#fourcomics – Prominent Childhood Comics

by ryankl

The #fourcomics hashtag burst into life – thanks Jim Zub – and it’s the sort of thing I love seeing, and love doing. So, I chose 4 comics I can remember that were prominent in my childhood. I’d love to do plenty of other #fourcomics pieces but time only permits one, and nostalgia is king.

Now, doing this was hard – I cannot remember a time when there weren’t comics around. There is no remembering the very first comic I ever read because by the time memory was forming, everything around the house already felt old hat. But there are comics that meant a lot to me as a kid for various reasons, so let’s get into them.

G.I. JOE #60


One of my earliest memories in life was being dinked on my eldest brother’s handlebars [sounds dirty – totes isn’t] into town and he had this part time job and he’d saved some of the money and he was taking me to the toy store [because back then you didn’t have mega-retailers selling everything, you had to go to dedicated and ludicrously overpriced toy stores] and he was going to buy me one G.I. Joe action figure. I was pretty stoked. G.I. Joe was totally my jam. I cannot remember which one I bought. But I remember thinking my brother was the bee’s knees and having the time of my life. I also remember my mother being in town with me another time and saying she’d buy me one and I think I chose Muskrat. My childhood was pretty ace and filled with amazing family.

Anyway, so onto the comics, so my earliest memory of the Joe comics was with the family on some sort of road trip – could have been around the corner, or interstate, to me all instances of road travel in our speeding automobile were akin to sorcery. So there we are in some road side stop – it felt long, like a split level, and near some stairs was a spinner rack. Now me and the middle brother are looking over all the mostly Marvel titles and I think Mum said we could get one, so we got a G.I. Joe comic. Now I wanna say it was this one but unlike the rest of the world my memory isn’t great. I don’t remember those covers and numbers and stuff others do [NOTE: I always assume they’re lying to sound cool] but I know we got that Joe book and it begat a cavalcade of Joe books in our world.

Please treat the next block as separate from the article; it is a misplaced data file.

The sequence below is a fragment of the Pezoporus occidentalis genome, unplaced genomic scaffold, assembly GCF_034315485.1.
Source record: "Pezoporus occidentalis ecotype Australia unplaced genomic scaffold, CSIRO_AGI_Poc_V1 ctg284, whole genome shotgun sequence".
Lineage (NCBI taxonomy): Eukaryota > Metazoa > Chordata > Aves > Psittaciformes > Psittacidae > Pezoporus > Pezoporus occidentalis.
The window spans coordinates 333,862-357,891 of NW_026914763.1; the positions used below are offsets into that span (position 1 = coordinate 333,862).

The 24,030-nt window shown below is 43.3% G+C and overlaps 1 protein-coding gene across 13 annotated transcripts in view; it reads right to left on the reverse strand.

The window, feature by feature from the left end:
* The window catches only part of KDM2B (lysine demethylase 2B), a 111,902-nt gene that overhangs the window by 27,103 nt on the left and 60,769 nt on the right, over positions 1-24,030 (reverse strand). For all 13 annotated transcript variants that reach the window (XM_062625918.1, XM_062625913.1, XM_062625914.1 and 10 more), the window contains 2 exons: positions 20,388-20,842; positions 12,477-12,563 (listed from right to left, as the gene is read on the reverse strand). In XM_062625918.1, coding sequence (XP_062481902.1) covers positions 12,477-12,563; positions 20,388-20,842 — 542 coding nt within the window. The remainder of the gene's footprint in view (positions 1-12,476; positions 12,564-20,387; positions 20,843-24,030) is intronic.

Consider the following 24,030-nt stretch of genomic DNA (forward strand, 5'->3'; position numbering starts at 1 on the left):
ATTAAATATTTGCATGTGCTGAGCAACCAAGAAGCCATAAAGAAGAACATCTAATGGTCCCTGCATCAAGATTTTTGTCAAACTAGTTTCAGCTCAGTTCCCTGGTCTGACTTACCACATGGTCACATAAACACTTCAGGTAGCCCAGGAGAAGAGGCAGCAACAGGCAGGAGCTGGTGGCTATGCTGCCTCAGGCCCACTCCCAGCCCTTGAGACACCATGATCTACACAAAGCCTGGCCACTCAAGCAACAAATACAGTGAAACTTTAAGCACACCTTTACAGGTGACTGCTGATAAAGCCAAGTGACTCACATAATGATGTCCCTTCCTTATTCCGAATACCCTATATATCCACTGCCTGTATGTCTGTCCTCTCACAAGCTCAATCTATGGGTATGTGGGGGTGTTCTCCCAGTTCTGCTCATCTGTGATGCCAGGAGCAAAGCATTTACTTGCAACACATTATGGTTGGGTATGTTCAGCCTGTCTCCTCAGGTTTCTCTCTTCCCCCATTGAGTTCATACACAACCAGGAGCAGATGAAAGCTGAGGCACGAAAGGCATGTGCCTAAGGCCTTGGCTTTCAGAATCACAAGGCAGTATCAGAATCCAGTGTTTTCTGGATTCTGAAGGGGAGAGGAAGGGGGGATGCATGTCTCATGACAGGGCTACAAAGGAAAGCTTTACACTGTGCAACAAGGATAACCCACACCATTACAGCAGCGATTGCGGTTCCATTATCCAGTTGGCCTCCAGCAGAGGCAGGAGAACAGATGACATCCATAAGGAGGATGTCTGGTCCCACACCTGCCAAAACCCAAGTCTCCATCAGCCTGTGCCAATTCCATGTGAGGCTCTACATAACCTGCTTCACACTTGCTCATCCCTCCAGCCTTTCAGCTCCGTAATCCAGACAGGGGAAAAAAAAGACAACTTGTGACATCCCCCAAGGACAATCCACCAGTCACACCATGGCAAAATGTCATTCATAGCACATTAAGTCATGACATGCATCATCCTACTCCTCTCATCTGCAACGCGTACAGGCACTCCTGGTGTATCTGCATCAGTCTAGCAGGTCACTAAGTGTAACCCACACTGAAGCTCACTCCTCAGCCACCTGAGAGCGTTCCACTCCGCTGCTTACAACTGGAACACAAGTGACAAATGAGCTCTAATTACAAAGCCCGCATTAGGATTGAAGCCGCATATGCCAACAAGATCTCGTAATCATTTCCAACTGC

Quick side note – how bad ass is this cover – it’s totally just how we’d play with those toys, and I love that the art just makes everyone and every vehicle look like the toys. Also, neither of these guys is firing anywhere near the other, seriously, look at those trajectories. Whatevs…

I can remember reading all about Zoltan, or Zartan, or were they both twins [can’t I just research my own damn thinkpiece – NO! TimE!], and they were dragging people down halls to be brainwashed. I remember all the ninja shenanigans and realising that Snake Eyes was cool but I thought Shadow Storm was just a touch cooler – or maybe I had to think that because my middle brother – who read all these books with me and played all the action figure games with me – always got to be the ‘coolest’ characters, so he was default Snake Eyes and Han Solo and I was always left with the squares or the 2iC’s of cool. I remember reading all those crazy storylines and just loving them.

G.I. Joe comics were a staple of my childhood, and a bunch of artifacts I remember clearly and dearly. I also think they shaped me immensely.

Oh, and a side-story – I can remember playing with the figures with my middle bro – we had them laid out on our massive pool table, Cobra V Joe, epic battle. And a Cobra spy, or maybe the Commander hisself, infiltrated the Joe camp, and my bro was holding the Commander. So he takes a Joe hostage to give himself time to villain-splain to the Joes. While that’s happening, I take a Joe and start sneaking around one of the vehicles hoping to pop a cap and end this ridiculous posturing straight up. My bro makes the Commander tell me/the Joe to quit it. I keep moving. They tell us to quit it for real. I don’t. Cobra Commander whacks this hostage Joe right in the head and everyone freezes. Commander tells the Joes he is serious and not to be trifled with, and then makes his exit. My bro puts the CC away and looks at me and says that Joe is dead now because of me and that we can’t just take it back or resurrect him, he’s out, for realsies. I remember this as being a huge lesson to me in the importance of keeping your villains real, and that dead is dead, there are no easy ways out.

Props to my bro for making a fun game with toys a masterclass in mortality and war.

What If…the X-Men Had Stayed in Asgard? #12


I cannot be certain I ever actually read this issue but I know I spent a whole mess of time looking at the cover. It intrigued me in ways I could not explain. The pink background the fact I knew enough to know this story wasn’t ‘real,’ the giant frog wielding a hammer. This cover is just always something that speaks to me, and I think it’s forever telling me that comics need to be eye-catchingly rad. And I am down with this lesson.

It is also the truth behind What If…? books being the raddest.

Vault of Horror #1 [a reprint]